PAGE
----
Hospital administrators are very familiar with the federal Anti Kickback law . That law prohibits hospitals and doctors from offering, paying, soliciting or receiving anything of value to induce or reward referrals or generate federal health care program business. Federal healthcare includes Medicare and Medicaid because these programs are paid with tax dollars.
A False Claims Act case that settled in December 2013 reveals how questionable real estate lease arrangements can violate the Anti-kickback law. In that case the owner of a medical office building in Hialeah, Florida became a whistleblower after he learned that an adjacent hospital owned office building had a higher occupancy rate than his building.
The whistleblower in that case was Marc Osheroff. The primary defendant was Tenet Healthcare Corporation, a for profit healthcare conglomerate that is no stranger to paying millions of dollars to settle fraud claims.
After some investigation, the Osheroff discovered that the Tenet was misrepresenting the square footage of leases occupied by physicians. On paper the hospital was charging physician tenants market rates but by “reducing” the space being leased, the hospital was giving something of value to certain physicians. The “value” or benefit was below market rent.
Physicians that referred their patients to the hospital were rewarded with cheap office space. Essentially the hospitals and doctors were trading patients for cheap rent. And those deals clearly violate the Anti Kickback law.
This may sound both petty and complex. It wasn’t that petty, however. The hospital paid $4 million to resolve the charges and an additional $1 million in legal fees and costs.
In passing the Anti Kickback law, Congress was concerned that making payments to those who can influence health care decisions would result in services being provided that were medically unnecessary, too costly, of poor quality, or even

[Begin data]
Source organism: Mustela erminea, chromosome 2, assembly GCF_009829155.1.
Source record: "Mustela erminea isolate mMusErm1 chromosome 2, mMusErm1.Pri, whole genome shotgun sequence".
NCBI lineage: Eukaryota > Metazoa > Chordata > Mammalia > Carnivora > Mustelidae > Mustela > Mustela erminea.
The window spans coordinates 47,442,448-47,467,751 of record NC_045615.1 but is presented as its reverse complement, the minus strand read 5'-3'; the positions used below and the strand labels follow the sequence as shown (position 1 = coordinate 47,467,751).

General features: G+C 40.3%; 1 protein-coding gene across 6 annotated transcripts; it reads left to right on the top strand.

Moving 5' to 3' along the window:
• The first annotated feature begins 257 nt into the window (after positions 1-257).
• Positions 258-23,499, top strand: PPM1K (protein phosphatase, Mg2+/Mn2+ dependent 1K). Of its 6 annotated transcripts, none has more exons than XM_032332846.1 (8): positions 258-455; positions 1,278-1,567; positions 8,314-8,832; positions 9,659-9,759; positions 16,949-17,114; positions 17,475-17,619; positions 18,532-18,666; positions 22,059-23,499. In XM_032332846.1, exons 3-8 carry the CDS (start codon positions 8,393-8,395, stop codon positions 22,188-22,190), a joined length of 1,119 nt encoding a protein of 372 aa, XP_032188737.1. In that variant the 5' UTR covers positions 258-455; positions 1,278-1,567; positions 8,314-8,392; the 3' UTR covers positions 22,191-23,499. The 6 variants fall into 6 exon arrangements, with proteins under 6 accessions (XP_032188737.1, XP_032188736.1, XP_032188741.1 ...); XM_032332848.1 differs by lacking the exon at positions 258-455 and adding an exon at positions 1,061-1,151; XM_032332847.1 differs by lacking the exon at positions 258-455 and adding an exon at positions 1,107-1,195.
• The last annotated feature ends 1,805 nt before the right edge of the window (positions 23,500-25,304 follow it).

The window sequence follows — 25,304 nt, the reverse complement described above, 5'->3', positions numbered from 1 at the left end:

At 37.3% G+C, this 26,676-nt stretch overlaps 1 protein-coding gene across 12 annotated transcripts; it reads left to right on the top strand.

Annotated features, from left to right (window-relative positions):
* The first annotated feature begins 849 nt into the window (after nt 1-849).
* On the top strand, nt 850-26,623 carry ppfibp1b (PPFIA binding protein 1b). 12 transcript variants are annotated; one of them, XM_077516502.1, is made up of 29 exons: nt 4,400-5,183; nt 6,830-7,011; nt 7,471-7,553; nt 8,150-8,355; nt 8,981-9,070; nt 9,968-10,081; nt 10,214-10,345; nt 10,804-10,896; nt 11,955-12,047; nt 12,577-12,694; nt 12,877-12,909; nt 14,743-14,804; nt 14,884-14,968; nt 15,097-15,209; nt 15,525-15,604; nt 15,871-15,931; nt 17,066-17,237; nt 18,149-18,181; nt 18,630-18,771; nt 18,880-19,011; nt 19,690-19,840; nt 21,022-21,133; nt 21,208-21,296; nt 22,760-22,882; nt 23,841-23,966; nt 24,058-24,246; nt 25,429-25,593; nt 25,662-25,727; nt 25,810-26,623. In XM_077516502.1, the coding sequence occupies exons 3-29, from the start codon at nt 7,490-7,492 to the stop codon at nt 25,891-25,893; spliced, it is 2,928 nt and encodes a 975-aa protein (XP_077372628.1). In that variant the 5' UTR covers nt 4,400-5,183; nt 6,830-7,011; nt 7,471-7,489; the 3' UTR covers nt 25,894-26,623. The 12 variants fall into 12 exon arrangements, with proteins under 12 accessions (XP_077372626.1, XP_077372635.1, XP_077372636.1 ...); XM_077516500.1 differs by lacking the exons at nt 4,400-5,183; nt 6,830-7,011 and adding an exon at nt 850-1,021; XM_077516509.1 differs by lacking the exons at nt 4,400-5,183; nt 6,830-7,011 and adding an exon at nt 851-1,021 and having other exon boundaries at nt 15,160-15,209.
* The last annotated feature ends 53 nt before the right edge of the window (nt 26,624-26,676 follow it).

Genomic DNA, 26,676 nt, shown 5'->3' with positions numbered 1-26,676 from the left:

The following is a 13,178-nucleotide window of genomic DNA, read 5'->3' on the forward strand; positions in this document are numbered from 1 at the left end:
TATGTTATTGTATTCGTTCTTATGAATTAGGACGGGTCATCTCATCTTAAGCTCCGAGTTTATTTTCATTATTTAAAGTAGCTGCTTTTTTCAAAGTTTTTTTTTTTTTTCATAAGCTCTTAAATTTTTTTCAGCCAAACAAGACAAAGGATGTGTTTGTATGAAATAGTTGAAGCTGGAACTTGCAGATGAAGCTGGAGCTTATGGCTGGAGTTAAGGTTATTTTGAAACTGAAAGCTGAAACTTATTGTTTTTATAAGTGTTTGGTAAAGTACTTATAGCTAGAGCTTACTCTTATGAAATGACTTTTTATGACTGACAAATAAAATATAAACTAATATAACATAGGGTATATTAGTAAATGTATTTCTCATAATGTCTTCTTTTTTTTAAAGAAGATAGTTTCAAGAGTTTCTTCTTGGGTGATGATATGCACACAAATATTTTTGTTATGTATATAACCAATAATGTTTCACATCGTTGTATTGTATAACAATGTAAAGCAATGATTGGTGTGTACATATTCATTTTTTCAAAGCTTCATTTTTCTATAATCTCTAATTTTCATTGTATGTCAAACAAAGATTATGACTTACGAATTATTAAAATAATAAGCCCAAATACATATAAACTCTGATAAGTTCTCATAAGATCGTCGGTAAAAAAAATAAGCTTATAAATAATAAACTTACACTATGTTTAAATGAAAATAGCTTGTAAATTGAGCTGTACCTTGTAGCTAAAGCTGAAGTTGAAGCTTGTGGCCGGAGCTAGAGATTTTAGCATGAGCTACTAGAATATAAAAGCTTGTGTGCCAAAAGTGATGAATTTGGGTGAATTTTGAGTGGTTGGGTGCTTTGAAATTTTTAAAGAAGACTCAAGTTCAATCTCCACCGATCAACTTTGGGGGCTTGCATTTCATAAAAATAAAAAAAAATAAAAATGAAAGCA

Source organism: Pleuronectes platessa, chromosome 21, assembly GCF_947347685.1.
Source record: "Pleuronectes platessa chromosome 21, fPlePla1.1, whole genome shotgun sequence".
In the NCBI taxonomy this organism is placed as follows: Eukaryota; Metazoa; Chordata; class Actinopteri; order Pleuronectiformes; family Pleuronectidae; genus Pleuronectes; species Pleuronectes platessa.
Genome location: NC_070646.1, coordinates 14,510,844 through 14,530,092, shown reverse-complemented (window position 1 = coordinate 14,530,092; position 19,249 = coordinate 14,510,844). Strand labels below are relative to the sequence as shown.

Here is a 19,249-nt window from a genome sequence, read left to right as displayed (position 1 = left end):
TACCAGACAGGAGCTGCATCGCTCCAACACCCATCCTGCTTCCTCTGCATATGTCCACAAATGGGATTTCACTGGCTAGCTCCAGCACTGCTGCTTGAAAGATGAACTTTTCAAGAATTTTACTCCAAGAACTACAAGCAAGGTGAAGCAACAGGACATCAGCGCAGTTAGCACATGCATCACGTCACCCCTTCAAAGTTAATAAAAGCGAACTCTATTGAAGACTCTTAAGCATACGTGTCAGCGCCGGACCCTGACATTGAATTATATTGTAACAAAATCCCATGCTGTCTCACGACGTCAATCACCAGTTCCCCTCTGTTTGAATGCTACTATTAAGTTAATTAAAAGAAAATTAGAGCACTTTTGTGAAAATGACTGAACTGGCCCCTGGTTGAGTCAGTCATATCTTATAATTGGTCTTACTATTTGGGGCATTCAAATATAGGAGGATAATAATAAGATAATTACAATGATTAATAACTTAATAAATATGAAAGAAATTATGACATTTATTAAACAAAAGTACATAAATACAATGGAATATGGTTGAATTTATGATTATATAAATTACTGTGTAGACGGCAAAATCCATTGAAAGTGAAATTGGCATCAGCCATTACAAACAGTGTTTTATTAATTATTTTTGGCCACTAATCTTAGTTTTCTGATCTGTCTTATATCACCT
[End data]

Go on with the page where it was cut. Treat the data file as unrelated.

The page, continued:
harmful to a vulnerable patient population. The Anti-Kickback Statute was based on studies demonstrating that even honest physicians were more likely to refer significantly more patients when they received a financial incentive.
Because anti kickback violations can be brought under the False Claims Act, whistleblowers like Osheroff can earn an award of up to 30% of whatever the government collects from wrongdoers.
In this case, the hospital apparently deliberately misrepresented the space being rented to certain physicians. Some cases involving real estate arrangements are even more subtle. We are aware of one hospital in Maine that was using its tax exempt status to offer discounted, below market rents. By not having to pay property taxes, hospitals can offer below market rents to certain tenants,
In recent years hospitals have become more sophisticated in how to evade the Stark Act. That’s a shame since healthcare decisions should be based on the patient’s care needs. Instead, hospitals are essentially paying certain physicians to admit patients even if their condition doesn’t warrant it.
This case is unusual because the whistleblower was not a hospital system employee. Not every case requires an insider but inside or Original source information is still needed. Real estate appraisers and owners of medical office buildings are able to bring a Stark Act claim under the False Claims Act if they possess that inside information.
Medicare fraud is a huge problem nationally and Anti Kickback violations are often involved. Last year the U.S. Department of Justice paid out over $635 million in whistleblower awards. (Our clients received over $100 million.) Call us to find out how you can stand up to greed and fraud and earn a large cash award for doing so.
For more information, contact attorney Brian Mahany at or by telephone at (414) 704-6731 (direct). All inquiries are kept strictly confidential.
MahanyLaw – Helping Ordinary People Become Heroes.
[For more information about Anti Kickback violations, visit our Medicare fraud page or use the search feature on our blog.]